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The Web Experiment Method: Advantages, disadvantages, and solutions


Reips, U D (2000). The Web Experiment Method: Advantages, disadvantages, and solutions. In: Birnbaum, M H. Psychological experiments on the Internet. San Diego, CA: Acadmic Press, 89-118.

Abstract

The World Wide Web (WWW) provides a new tool for experimental research. The Web experiment method differs in fundamental aspects from traditional laboratory and field
experiments; therefore it can be used to validate previous findings. Web experiments offer (1) easy access to a demographically and culturally diverse participant population, including participants from unique and previously inaccessible target populations; (2) bringing the
experiment to the participant instead of the opposite; (3) high statistical power by enabling access to large samples; (4) the direct assessment of motivational confounding; and (5) cost savings of lab space, person-hours, equipment, and administration. These and 13 other advantages of Web experiments are reviewed and contrasted with 7 disadvantages, such as (1) multiple submissions, (2) lack of experimental control, (3) self-selection, and (4) drop out.
Several techniques and other detailed solutions are described that avoid potential problems or
even turn them into useful features of Web experimentation.

Abstract

The World Wide Web (WWW) provides a new tool for experimental research. The Web experiment method differs in fundamental aspects from traditional laboratory and field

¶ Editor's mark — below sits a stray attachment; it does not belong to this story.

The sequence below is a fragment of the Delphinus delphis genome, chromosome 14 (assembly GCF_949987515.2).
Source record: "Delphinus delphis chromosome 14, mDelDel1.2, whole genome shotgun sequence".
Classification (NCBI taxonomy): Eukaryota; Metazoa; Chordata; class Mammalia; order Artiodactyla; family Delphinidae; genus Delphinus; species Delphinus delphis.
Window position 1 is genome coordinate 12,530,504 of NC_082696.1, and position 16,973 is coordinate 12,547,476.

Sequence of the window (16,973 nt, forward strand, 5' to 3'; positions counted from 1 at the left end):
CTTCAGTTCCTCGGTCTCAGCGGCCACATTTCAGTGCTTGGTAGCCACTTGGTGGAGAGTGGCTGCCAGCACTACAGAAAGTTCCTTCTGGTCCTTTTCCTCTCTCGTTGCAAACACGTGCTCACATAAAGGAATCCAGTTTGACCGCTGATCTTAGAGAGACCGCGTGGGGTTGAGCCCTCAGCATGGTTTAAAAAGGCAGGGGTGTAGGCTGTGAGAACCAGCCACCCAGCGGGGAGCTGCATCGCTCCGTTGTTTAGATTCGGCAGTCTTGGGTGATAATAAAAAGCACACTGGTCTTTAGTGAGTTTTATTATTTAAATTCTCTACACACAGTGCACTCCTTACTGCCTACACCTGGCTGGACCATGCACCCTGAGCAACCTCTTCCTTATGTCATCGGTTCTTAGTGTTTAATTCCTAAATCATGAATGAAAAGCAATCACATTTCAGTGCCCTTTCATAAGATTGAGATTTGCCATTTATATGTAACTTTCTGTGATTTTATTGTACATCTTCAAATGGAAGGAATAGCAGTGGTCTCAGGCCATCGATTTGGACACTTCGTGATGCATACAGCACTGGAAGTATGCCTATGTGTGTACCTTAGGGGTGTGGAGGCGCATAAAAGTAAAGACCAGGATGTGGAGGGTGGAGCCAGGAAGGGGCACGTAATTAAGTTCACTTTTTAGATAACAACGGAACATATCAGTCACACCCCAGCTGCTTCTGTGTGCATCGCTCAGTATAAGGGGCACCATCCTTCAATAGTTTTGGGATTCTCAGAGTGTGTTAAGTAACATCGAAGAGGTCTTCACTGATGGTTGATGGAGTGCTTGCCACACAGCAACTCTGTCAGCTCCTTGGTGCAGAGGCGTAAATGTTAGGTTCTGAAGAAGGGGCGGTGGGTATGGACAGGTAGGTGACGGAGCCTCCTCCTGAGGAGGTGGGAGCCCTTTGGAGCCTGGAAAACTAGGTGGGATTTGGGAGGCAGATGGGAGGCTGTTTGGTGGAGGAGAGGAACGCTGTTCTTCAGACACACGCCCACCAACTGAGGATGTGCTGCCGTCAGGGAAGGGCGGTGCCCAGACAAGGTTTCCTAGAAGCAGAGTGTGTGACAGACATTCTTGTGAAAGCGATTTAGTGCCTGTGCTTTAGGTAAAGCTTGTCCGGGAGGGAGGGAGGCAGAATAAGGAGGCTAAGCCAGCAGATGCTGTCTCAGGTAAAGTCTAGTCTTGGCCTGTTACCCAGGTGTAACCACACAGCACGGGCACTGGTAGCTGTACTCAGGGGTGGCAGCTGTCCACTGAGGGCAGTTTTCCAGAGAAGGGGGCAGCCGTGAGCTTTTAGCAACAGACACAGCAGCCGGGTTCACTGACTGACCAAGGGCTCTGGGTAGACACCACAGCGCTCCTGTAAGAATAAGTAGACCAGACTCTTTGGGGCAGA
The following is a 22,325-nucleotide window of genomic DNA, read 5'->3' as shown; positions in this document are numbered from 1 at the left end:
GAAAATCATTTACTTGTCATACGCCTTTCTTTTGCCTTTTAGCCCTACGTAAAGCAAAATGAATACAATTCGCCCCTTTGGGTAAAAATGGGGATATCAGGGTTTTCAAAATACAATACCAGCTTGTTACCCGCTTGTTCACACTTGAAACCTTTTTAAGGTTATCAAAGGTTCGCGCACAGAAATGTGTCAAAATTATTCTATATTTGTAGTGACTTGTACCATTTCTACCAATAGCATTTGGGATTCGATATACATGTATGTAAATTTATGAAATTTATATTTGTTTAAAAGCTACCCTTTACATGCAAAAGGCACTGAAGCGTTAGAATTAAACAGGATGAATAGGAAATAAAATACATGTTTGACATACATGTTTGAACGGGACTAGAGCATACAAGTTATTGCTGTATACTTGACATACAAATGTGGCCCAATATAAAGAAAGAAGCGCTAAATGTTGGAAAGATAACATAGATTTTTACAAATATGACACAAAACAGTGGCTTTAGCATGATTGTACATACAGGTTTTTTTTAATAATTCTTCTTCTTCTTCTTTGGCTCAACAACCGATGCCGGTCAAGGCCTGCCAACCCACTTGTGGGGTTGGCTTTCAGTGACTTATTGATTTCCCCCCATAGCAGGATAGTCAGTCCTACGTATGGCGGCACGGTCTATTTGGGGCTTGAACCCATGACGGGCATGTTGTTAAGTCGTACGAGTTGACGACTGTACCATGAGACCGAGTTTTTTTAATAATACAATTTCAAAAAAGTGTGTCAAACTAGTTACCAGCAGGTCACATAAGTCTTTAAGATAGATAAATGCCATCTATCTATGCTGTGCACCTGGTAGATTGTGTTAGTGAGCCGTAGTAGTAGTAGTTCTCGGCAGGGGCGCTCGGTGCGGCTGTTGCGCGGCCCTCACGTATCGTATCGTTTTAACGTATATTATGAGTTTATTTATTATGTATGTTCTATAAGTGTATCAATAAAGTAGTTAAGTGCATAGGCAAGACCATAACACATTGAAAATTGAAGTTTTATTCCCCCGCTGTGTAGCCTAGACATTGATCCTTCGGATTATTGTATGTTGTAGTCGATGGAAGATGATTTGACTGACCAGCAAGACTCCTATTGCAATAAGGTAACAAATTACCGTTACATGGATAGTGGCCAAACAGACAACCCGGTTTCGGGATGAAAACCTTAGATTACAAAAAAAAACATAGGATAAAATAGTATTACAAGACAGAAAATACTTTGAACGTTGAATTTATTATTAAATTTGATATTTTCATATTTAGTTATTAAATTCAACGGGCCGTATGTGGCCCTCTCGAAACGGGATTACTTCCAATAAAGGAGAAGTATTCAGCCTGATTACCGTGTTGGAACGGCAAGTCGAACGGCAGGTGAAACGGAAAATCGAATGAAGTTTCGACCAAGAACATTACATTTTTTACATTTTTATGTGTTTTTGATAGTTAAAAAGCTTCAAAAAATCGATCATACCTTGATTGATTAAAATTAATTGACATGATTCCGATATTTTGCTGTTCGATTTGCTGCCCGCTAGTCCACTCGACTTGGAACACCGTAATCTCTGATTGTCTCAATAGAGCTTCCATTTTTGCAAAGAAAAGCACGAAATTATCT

experiments; therefore it can be used to validate previous findings. Web experiments offer (1) easy access to a demographically and culturally diverse participant population, including participants from unique and previously inaccessible target populations; (2) bringing the
experiment to the participant instead of the opposite; (3) high statistical power by enabling access to large samples; (4) the direct assessment of motivational confounding; and (5) cost savings of lab space, person-hours, equipment, and administration. These and 13 other advantages of Web experiments are reviewed and contrasted with 7 disadvantages, such as (1) multiple submissions, (2) lack of experimental control, (3) self-selection, and (4) drop out.
Several techniques and other detailed solutions are described that avoid potential problems or
even turn them into useful features of Web experimentation.

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Additional indexing

Item Type:Book Section, refereed, original work
Communities & Collections:06 Faculty of Arts > Institute of Psychology
Dewey Decimal Classification:150 Psychology
Language:English
Date:2000
Deposited On:24 Jul 2009 10:57
Last Modified:14 Sep 2016 13:39
Publisher:Acadmic Press
ISBN:0-12-099980-3
Official URL:http://psych.fullerton.edu/mbirnbaum/web/IntroWeb.htm
Related URLs:http://www.recherche-portal.ch/primo_library/libweb/action/search.do?fn=search&mode=Advanced&vid=ZAD&vl%28186672378UI0%29=isbn&vl%281UI0%29=contains&vl%28freeText0%29=0-12-099980-3

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